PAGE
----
Low sperm count, which means having fewer than normal sperm in the ejaculate, decreases the likelihood that your sperm will fertilize your partner’s ovum and result in pregnancy. But it may also be related to your overall health, as it is often characterized by symptoms such as pain, swelling or a lump in the testicle area, low sex drive, erectile dysfunction, or decreased facial or body hair. Your sperm count is lower than normal if you have fewer than 15 million sperm per milliliter of semen.
What are the causes of low sperm count?
1. Emotional stress and inadequate sleep
Prolonged or severe emotional stress may interfere with the hormones needed to produce sperm, while depression lowers sperm concentration. Inadequate sleep makes it difficult to maintain a healthy weight and may lead to obesity. Obesity impairs fertility by directly impacting sperm and causing changes in the hormones that promote sperm production.
2. Overexposure to harmful chemicals
Chronic exposure to pesticides and other harmful chemicals can lead to low sperm count. For instance, prolonged exposure to industrial chemicals, such as xylene, toluene, benzene, herbicides, pesticides, organic solvents, BPA, perfluorinated chemicals, lead, and painting materials may lead to low sperm count. Likewise, when exposure to radiation or x-rays lowers sperm production, it can take years for sperm production to normalize.
3. Lack of exercise
Exercise plays a huge role in the health of your sperm. Men who sit for longer periods tend to have a lower sperm count than those who are active in their daily life. This means you can improve your numbers through moderate routine exercise every day, such as a daily walk for lunch or daily yoga in the evenings. Frequent exercise will increase your circulation, boost your mood, and increase your sperm count.
4. Overheating of the testicles
Exposure to high temperatures impairs sperm production and function. This is why frequent use of hot tubs or saunas temporarily lowers sperm count. Similarly, wearing tight clothing, sitting for long periods or working on a laptop for a long period of time may raise the temperature around the scrotum and reduce sperm production.
5. Drug and alcohol use
Anabolic steroids that are taken to stimulate muscle growth and can cause testicular shrinkage and decreased sperm production. Use of cocaine or marijuana also lowers sperm number and quality, while excessive drinking of alcohol lowers testosterone levels and hampers sperm production. Men who smoke tend to have a lower sperm count than those who do not.
6. Infection, medications and prior surgery
Some infections interfere with sperm production and sperm health. They include epididymitis (inflammation of epididymis), orchitis (inflammation of testicles), sexually transmitted infections (like gonorrhea, Chlamydia and HIV), and mumps infection. Also, long-term anabolic steroid use, cancer medications, testosterone replacement therapy, some ulcer medications, some antifungal and antibiotic medications, and other medications can hinder sperm production and lower sperm count.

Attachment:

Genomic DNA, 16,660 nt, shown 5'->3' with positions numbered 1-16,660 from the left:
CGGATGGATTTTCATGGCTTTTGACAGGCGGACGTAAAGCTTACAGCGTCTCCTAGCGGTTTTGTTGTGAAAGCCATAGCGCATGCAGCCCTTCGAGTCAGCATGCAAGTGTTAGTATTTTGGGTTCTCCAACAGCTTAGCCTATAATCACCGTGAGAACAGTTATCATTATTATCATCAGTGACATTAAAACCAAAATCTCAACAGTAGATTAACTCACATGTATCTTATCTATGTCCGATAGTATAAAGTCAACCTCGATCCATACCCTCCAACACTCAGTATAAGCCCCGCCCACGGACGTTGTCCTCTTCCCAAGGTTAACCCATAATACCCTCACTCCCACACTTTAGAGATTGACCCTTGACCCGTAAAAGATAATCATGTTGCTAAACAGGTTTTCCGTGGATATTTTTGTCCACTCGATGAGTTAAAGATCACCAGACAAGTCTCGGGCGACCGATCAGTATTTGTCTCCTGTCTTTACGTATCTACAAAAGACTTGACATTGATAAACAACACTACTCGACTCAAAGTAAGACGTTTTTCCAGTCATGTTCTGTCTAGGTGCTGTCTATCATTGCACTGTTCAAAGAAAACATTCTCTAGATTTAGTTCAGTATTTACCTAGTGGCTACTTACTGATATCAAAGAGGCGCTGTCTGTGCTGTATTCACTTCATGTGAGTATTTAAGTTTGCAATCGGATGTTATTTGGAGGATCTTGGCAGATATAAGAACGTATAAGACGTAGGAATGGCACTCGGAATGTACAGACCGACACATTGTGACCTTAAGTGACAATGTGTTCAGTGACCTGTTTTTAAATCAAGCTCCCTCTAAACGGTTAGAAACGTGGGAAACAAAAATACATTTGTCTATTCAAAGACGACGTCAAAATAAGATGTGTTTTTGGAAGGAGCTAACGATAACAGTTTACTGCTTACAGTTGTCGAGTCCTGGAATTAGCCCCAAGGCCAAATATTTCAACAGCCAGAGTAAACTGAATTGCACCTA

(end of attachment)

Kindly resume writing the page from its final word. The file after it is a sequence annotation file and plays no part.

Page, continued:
Prior surgeries such as a vasectomy, scrotal or testicular surgery, inguinal hernia repair, prostate surgery, and large abdominal surgery for testicular or rectal cancer may affect sperm production. Similarly, tubes that carry sperm may be blocked by injury from surgery, trauma, prior infections, or abnormal development such as cystic fibrosis. Spinal cord injuries, diabetes and surgeries can block the normal flow of sperm and lead to retrograde (backward) ejaculation.
7. Certain medical conditions
A varicocele, the swelling of veins that drain the testicle, impairs testicular temperature regulation and causes low sperm count. Anti-sperm antibodies, which are immune cells that mistakenly identify sperm as harmful invaders, may destroy sperm and lead to low sperm count.
Undescended testicles, Peyronie’s disease, sperm duct problems, vas deferens blockages, unhealthy prostate, high blood pressure, diabetes, peripheral vascular disease, tumors that affect male reproductive organs directly, and hormonal imbalances may impair sperm production and lower sperm count.
What should you do to improve your sperm count?
- Eat healthy
- Exercise regularly and minimize your sitting time
- Don’t smoke
- Reduce or abstain from alcohol
- Avoid illicit drugs
- Use protection (condoms) during sexual intercourse
- Manage stress
- Get enough sleep
- Maintain a healthy weight
- Avoid exposure to pesticides, heavy metals, and other toxins
- Keep your laptop away from your lap
- Speak with your doctor about medications that can affect your sperm count
- Avoid frequent hot showers or hot tubs.
- Avoid tight pants
Maintaining a high sperm count is not necessarily difficult. All you need is some good habits such as healthy eating, regular exercise, comfortable clothes, and avoiding toxins. You should also speak with your urologist about possible remedies.
At St Pete Urology, we offer a variety of treatments for low sperm count, including lifestyle changes and minimally invasive procedures. We make sure to conduct thorough physical exams, medical history, and diagnostic tests to establish the underlying cause of the low sperm count before we recommend treatment. Meet with one of our urologists and start your journey to healthy fertility. For more information on male fertility, erectile dysfunction and other urologic issues, visit the St Pete Urology website.